The hypothalamus sends “releasing hormones” to the pituitary gland which then in turn releases adrenocorticotropin (ACTH). ACTH is an adrenal gland stimulating hormone that when it reaches the adrenal glands the adrenal glands respond by producing cortisol. Cortisol once produced signals the pituitary to slow ACTH production (MedicineNet, 2011). The cycle works on a negative feedback system.The other hormone that can be affected if diagnosed with Addison’s disease is aldosterone. Aldosterone belongs to a class of hormones known as mineralocorticoids. Aldosterone is used to maintain blood pressure and water and salt balance in the body by helping the kidney retain salt or release potassium (MedicineNet, 2011). If the aldosterone levels fall too low the kidneys are unable to regulate sodium and water levels that result in a drop of blood volume and blood pressure.

Failure to produce sufficient levels of cortisol can happen for a couple of reasons.One reason might be due to a disorder of the adrenal glands. When the adrenal glands ADDISON’S DISEASE 5 themselves are malfunctioning that is called primary adrenal insufficiency. Another reason that cortisol production is lacking might be because not enough ACTH is being generated by the pituitary gland. The second order effect of inadequate levels of ACTH being secreted results in cortisol not being produced.When this is the case it is called secondary adrenal insufficiency (MedlinePlus, 2011). Addison’s disease affects about 1 in 100,000 people. Most diagnosed cases are caused because the adrenal cortex has been damaged over time by a person’s own immune system.

Autoimmune disorders happen when the immune system produces antibodies in order to attack the body’d own organs and tissue. When this happens organs and tissue are slowly destroyed over time. Roughly 70% of all reported cases of Addison’s disease are because of autoimmune disorders (MedicineNet, 2011). Adrenal insufficiency occurs when at least 90 percent of the adrenal cortex has been destroyed. As a result, often both glucocorticoid (cortisol) and mineralocorticoid (aldosterone) hormones are lacking.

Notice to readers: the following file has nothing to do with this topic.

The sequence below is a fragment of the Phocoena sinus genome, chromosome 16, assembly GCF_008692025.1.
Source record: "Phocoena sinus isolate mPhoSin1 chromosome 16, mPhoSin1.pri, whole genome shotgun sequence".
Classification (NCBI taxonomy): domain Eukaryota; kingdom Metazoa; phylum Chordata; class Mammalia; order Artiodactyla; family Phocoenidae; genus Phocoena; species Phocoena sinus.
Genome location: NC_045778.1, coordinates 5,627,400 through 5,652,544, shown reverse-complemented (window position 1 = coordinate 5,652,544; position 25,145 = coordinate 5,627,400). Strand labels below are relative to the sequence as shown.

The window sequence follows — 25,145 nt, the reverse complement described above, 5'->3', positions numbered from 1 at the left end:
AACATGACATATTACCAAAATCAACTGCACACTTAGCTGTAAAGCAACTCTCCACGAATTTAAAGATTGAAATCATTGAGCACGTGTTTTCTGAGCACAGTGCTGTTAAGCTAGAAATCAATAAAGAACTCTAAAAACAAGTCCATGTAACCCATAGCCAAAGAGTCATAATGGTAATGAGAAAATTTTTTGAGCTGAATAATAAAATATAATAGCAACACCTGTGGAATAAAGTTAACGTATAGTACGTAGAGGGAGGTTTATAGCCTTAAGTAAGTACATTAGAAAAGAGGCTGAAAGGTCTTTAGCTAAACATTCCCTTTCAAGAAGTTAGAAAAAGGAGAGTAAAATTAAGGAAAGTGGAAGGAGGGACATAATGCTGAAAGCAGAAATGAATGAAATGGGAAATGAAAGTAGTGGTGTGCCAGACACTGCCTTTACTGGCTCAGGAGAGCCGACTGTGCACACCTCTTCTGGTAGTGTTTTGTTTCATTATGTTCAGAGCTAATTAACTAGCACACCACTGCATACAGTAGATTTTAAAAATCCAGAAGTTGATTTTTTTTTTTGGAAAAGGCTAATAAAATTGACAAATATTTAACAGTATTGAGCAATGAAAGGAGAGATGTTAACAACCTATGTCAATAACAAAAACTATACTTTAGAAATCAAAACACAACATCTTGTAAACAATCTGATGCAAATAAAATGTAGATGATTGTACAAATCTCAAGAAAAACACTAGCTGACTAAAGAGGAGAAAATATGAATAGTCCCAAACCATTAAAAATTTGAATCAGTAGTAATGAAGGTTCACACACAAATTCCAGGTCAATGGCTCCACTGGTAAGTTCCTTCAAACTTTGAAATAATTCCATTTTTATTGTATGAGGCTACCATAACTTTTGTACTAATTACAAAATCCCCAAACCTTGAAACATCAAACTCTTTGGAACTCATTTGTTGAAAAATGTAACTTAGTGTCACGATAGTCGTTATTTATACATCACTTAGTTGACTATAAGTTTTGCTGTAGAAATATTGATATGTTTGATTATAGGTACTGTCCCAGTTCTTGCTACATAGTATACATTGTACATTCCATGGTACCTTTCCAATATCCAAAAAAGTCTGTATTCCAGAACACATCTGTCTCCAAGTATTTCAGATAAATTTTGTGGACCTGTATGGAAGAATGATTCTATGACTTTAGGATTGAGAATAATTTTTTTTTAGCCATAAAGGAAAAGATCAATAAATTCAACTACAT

Sometimes only the adrenal gland is affected, as in idiopathic adrenal insufficiency; sometimes other glands also are affected, as in the polyendocrine deficiency syndrome”(MedicineNet, 2011). There are many signs and symptoms that the body displays when there is an adrenal insufficiency. Below is a list of symptoms that a person my suffer from.

Chronic fatigue Muscle weakness Loss of appetiteADDISON’S DISEASE 6 Weight loss Nausea Vomiting Diarrhea Low blood pressure Hyperpigmentation Nausea, Vomiting, and Dirrhea will occur in about 50% of the victims. Low blood pressure for most people with an undiagnosed Addison’s disease will drop when standing which can lead to dizziness or fainting (MedicineNet, 2011). Since most symptons slowly progress it usually takes a significant medical event in order to seek medical attention. When this happens it is called an Addisonian crisis.Symptoms that are common during an Addisonian crisis are sharp penetrating lower back, abdomen, and leg pain as well as severe vomiting and diarrhea, dehydration, low blood pressure, and loss of consciousness (MedicineNet, 2011). If Addison’s disease goes untreated it can lead to death. If a person is suffering from any, some, or all of the symptoms from above that will give a doctor enough insight to suspect some sort of adrenal insufficiency.